Begins with a visually stunning hunting scene where the protagonist Camiel Borgman awakens from his underground shelter, ready to do his gig. He walks through the sealed-off streets of modern Dutch suburbia and stops with a random knock on a door.
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A film conundrum. Is it a morality-bent fable? Or about the horrors that lurk under suburbia? Does it have a supernatural, folklore bent? Is it about the subverting of capitalist greed, materialism, and modernity? One of my favorite reviews on imdb.com says it is actually about social upset and hysteria in Europe surrounding terrorism. But it's too subjective to be properly deep and provoking, or emotionally moving.
I read an interview with Buñuel in which he tells about one of his great inspirations, the Marquis de Sade. Buñuel: “de Sade commited his crimes only in his imagination as a way to free himself from his criminal tendencies. The imagination can afford all the liberties. It’s something different if you committed these crimes in real life. The imagination is free, man is not. In a way this opened my eyes.” - A.V.W.
If you ever find yourself waking up from a bad dream, with a strange pressing pain in your chest, trying desperately to catch your breath, well... there's lots of names for that, ja-thoom, bakhtak, incubus, mare or, even better, alp... but in the end it might be Borgman.
Weird blend of morality play and home invasion thriller with a subtext perhaps of the supernatural or folklore. The problem is it never really seems to transcend the weird to become anything special. Leaving far too many questions the film becomes a two hour exercise in futility and disappointment...for its viewers. Atmospheric and strange but nothing more.
Splendid. Alex Van Warmerdam reinvents the home invasion genre, turning into home assimilation. Perverse and twisted, it could only come from Holland. An American director would have explained every details, ruining the film. So many allegories, symbols, and metaphors await interpretation, including the failures of modernism, class struggle, masculinity Borgman is one of the best fairy tales of the decade.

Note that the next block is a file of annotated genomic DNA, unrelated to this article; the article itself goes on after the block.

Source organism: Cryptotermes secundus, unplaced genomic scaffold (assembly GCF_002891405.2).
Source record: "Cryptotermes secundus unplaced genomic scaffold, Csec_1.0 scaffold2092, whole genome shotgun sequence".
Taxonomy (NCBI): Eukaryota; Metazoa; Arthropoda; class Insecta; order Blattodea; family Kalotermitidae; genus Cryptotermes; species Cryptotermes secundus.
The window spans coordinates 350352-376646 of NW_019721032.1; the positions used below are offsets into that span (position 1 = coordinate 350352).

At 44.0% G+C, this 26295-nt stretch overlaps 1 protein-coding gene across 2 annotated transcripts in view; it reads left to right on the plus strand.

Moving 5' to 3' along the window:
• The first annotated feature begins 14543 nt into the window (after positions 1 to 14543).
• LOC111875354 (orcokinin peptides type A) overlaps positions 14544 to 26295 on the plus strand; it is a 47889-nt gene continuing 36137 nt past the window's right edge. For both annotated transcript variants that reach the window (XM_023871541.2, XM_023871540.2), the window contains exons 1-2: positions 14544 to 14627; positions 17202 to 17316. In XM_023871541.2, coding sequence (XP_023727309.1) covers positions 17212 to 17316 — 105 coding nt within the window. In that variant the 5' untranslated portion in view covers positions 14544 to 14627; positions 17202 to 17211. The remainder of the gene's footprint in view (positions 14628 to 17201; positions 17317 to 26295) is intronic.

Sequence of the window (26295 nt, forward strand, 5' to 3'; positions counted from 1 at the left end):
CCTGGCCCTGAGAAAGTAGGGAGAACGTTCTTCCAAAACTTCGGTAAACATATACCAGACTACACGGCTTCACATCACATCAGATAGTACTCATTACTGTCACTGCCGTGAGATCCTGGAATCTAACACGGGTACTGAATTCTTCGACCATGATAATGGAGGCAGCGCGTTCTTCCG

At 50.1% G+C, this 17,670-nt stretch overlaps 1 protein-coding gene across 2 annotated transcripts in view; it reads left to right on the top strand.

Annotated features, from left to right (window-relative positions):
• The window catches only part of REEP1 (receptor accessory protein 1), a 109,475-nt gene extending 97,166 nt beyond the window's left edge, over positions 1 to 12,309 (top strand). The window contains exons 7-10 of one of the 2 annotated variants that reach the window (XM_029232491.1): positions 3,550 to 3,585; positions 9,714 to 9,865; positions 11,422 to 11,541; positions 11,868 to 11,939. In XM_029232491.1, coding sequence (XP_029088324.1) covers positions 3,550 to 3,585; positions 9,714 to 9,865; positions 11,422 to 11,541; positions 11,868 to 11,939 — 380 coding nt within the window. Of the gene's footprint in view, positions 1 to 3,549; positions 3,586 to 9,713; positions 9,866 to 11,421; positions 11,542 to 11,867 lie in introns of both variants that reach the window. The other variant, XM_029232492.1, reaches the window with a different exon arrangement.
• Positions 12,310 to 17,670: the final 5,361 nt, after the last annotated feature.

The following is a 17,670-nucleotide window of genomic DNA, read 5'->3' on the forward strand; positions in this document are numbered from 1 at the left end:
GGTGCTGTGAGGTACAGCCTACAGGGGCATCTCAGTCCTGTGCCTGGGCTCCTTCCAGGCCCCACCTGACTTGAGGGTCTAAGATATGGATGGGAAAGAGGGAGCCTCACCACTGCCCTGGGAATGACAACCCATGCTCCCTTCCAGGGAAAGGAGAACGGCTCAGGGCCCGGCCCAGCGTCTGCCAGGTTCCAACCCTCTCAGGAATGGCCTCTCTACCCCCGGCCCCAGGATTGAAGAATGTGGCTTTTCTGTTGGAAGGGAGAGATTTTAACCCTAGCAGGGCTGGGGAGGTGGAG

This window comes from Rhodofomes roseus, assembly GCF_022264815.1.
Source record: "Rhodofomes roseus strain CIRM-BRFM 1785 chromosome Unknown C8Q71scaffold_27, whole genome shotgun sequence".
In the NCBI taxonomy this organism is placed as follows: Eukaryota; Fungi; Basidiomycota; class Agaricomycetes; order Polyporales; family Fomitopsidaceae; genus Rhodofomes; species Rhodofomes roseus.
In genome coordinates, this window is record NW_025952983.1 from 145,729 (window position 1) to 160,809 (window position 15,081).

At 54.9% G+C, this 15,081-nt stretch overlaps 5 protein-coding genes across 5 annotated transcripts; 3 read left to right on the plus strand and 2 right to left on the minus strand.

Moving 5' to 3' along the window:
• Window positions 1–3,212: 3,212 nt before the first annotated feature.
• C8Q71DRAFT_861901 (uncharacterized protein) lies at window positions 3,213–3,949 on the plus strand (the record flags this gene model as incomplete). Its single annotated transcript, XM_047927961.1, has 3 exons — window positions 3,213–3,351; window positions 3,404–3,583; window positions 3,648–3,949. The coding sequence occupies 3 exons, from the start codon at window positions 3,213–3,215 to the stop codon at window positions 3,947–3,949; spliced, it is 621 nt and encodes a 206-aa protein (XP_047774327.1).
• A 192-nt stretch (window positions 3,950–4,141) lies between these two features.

Watching this group of crazy characters interact with each others for nearly 2 hours was just dreadful. Weird husband, weird wife, weird kids, weird nanny, not to mention Borgman himself and his crew...There's just too many bizarre scenes and people and not enough tension/mystery/plausibility. The most interesting thing to me was the amazing house, its surroundings and the way they got rid of dead bodies.
Tedious entry in the Teorema tradition of mysterious strangers infiltrating the lives of upper class families & wreaking havoc while exposing their empty existences. My existence may be empty but less so than this film with its shallow characters, strenuously contrived weirdness, unconvincing dialogue, & lazy plotting. If it’s dark satire, it’s neither sharp nor funny. If it’s psychological horror, it lacks bite.
Absurd and darkly humorous tale of morality, evil and purity. At one point I saw Borgman as a type of disease or neural disorder slowly infecting a house. The same way in which the couple who wish to keep their relationship sacred need to keep up firm walls to protect it from outside influences, hence the line about honesty. Once the couple are dysfunctional things degenerate quickly. Enjoyable 3.5 stars